ProView – Outdoor Research Interstellar Bivy
The best-laid plans often go awry, and climbing plans are no different. I had grand plans to test out the Outdoor Research Interstellar Bivy on a trip to Mt. Katahdin in Maine, but due to permitting problems I was forced to abandon that idea. Despite my frustration as the ice season waned here in Vermont, I greatly needed to go outside and get vertical. I decided to do a quick overnight blitz in Smuggler’s Notch, which is arguably one of the best ice climbing areas in the Northeast. I’m lucky enough to have Smugg’s practically in my backyard, so I know the terrain well. My goal in the Notch was to climb as many classic routes in 36 hours as possible. I was able to get a partner for the first day (who was kind enough to shoot some photos for me but went on solo for the second day. During my time in the Notch, the Interstellar Bivy performed flawlessly. My bivy spot was a (secret) ice cave that kept me out of the wind but certainly wasn’t the warmest. I tested the Interstellar in early March, so conditions were on the warmer side (which is relative in Vermont). This means two specific things: fat ice, and cold nights. Luckily, the Interstellar wasn’t fazed by the latter.
Outdoor Research Interstellar Bivy
Product Description: Built from the recommendations, feedback, and favorites of Outdoor Research employees, the Interstellar Bivy represents years of idealizing the perfect night spent outside. Seam-taped AscentShell™ technology delivers waterproof breathability, and a single pole can be used to add headspace or left at the trailhead to save weight. A newly designed side entry makes getting in and out of your shelter faster and easier than ever before, while innovative zipper design and built-in sombrero allow you to sit up and perform tasks (like cooking and packing) without stepping outside.
Price: $275 MSRP
I enjoyed my time with the Interstellar Bivy. It kept me dry and happy in some pretty challenging conditions, and the features are above and beyond what you would normally see in a bivy. While bivies aren’t for everyone, this is a great alternative to a tent for someone who wants a light and fast to set up sleeping option. It’s versatile enough to perform in a variety of conditions and is much easier to set up than a tent.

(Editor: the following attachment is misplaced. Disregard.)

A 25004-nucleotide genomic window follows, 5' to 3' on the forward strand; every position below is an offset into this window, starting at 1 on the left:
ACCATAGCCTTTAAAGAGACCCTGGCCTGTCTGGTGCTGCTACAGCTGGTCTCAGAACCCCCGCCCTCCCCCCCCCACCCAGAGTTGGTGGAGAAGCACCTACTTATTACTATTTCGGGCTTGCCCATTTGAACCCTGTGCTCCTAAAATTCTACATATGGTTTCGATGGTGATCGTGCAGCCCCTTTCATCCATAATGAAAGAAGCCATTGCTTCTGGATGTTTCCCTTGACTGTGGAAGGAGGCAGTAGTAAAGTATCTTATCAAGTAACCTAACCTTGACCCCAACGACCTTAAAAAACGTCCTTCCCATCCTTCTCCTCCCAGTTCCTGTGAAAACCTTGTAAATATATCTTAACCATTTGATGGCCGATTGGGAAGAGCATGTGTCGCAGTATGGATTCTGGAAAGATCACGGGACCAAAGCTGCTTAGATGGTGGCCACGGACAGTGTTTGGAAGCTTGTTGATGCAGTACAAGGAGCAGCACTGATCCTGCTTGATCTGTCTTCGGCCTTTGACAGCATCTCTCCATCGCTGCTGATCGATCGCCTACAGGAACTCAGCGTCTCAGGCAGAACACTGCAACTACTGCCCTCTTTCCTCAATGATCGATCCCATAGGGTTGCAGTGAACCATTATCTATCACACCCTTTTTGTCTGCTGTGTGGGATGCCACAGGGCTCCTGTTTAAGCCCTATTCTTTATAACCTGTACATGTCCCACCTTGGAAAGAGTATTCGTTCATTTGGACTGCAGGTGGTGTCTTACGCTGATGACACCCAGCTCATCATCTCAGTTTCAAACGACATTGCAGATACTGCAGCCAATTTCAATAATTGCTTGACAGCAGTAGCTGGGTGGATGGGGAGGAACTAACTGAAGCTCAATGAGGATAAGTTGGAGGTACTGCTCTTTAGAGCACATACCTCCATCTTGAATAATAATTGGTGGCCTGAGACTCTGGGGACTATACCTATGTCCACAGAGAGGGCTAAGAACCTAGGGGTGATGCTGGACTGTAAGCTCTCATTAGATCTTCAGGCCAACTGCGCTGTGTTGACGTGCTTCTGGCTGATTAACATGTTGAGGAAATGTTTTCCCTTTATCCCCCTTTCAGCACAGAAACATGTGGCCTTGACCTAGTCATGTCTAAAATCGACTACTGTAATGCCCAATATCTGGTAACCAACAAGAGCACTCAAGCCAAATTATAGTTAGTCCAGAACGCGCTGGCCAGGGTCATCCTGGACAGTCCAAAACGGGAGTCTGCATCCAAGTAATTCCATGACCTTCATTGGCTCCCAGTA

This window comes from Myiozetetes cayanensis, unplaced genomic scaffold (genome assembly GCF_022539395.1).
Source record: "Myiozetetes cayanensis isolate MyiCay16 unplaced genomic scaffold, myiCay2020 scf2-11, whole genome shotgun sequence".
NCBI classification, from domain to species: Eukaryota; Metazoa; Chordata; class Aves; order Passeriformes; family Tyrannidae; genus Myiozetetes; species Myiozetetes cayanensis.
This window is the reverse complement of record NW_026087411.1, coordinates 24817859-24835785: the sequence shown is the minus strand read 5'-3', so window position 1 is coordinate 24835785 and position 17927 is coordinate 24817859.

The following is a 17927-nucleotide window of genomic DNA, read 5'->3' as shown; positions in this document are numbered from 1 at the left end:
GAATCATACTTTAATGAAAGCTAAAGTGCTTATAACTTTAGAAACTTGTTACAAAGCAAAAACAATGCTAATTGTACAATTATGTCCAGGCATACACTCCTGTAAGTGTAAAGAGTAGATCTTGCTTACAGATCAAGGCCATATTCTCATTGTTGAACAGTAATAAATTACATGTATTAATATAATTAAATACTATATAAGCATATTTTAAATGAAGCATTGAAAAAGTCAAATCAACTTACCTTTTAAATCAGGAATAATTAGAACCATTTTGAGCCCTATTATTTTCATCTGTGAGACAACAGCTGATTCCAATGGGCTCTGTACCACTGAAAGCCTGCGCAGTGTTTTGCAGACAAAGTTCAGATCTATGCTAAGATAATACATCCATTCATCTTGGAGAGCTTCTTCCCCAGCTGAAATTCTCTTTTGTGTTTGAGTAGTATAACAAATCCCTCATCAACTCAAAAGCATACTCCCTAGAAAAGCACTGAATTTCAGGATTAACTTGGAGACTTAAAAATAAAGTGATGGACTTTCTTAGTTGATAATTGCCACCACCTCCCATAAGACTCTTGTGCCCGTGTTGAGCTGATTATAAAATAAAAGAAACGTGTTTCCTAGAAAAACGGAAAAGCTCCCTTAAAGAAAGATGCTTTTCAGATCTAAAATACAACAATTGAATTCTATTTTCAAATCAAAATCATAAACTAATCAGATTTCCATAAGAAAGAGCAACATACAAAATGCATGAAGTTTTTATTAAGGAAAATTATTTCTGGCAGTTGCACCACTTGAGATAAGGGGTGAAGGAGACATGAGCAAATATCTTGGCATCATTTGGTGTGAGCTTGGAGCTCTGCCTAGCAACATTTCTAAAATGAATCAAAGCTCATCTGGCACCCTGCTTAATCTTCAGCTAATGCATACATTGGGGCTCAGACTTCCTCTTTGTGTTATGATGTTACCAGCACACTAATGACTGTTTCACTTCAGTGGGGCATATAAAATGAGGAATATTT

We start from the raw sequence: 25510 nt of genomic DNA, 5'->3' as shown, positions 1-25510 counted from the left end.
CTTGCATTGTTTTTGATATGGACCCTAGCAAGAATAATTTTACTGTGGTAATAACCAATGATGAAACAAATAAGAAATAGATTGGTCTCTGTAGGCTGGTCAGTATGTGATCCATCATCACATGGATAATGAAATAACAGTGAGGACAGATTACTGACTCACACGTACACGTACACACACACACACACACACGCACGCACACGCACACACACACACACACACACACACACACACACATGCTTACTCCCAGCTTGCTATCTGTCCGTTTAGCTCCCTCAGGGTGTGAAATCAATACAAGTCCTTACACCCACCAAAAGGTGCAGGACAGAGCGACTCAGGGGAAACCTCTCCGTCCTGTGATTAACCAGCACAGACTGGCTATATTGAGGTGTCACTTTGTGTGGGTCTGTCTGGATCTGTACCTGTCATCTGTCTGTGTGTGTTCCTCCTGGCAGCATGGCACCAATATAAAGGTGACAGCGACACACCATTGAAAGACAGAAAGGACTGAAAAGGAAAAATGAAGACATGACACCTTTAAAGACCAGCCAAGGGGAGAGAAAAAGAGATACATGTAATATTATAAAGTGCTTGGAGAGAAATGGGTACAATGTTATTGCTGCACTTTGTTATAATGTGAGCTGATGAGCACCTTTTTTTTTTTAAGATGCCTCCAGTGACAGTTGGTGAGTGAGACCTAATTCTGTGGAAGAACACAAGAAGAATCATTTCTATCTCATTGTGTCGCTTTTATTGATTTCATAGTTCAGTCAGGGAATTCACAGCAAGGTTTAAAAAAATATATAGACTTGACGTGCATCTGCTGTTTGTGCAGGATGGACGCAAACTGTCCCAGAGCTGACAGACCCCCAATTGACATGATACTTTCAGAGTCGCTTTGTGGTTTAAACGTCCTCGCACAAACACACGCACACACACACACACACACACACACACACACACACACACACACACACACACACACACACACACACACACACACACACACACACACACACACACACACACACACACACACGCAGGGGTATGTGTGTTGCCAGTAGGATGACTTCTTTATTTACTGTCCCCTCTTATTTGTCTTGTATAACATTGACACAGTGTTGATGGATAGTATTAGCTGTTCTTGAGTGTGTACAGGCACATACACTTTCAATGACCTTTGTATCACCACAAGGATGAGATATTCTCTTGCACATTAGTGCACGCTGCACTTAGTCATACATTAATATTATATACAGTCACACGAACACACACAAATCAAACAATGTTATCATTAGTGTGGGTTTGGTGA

- Useful features
- Useable in four seasons
- Only one size
As far as bivys go, the Interstellar is pretty interesting. It has much more than just the usual features. From the outside, it looks fairly normal. However, it has several little details that make it a pleasure to use. The shape of the head space allows for extra room without adding bulk. This means that tall people can fit comfortably. It’s easy to get in and out of, thanks to a well-designed side entry. My favorite feature is the specially-designed zipper system and sombrero-like hood of the bivy. The latter two features allow you to unzip the bivy enough to slip your arms through and sit up with the top of the bivy resting on your head like a hat. You can then cook, organize gear, or play with your dog, all the while remaining dry and protected. I liked using this feature while I made my oatmeal in the morning. The interstellar has a cool two-layer system around the head region as well. The outside is the same waterproof fabric as the rest of the bivy, but there’s also an interior netting layer. You can unzip them independently, which means that mosquitoes won’t bother you while you’re cooking. An additional benefit is that you can leave it unzipped and look at the stars while you fall asleep. I’m looking forward to using this feature more in the warmer months!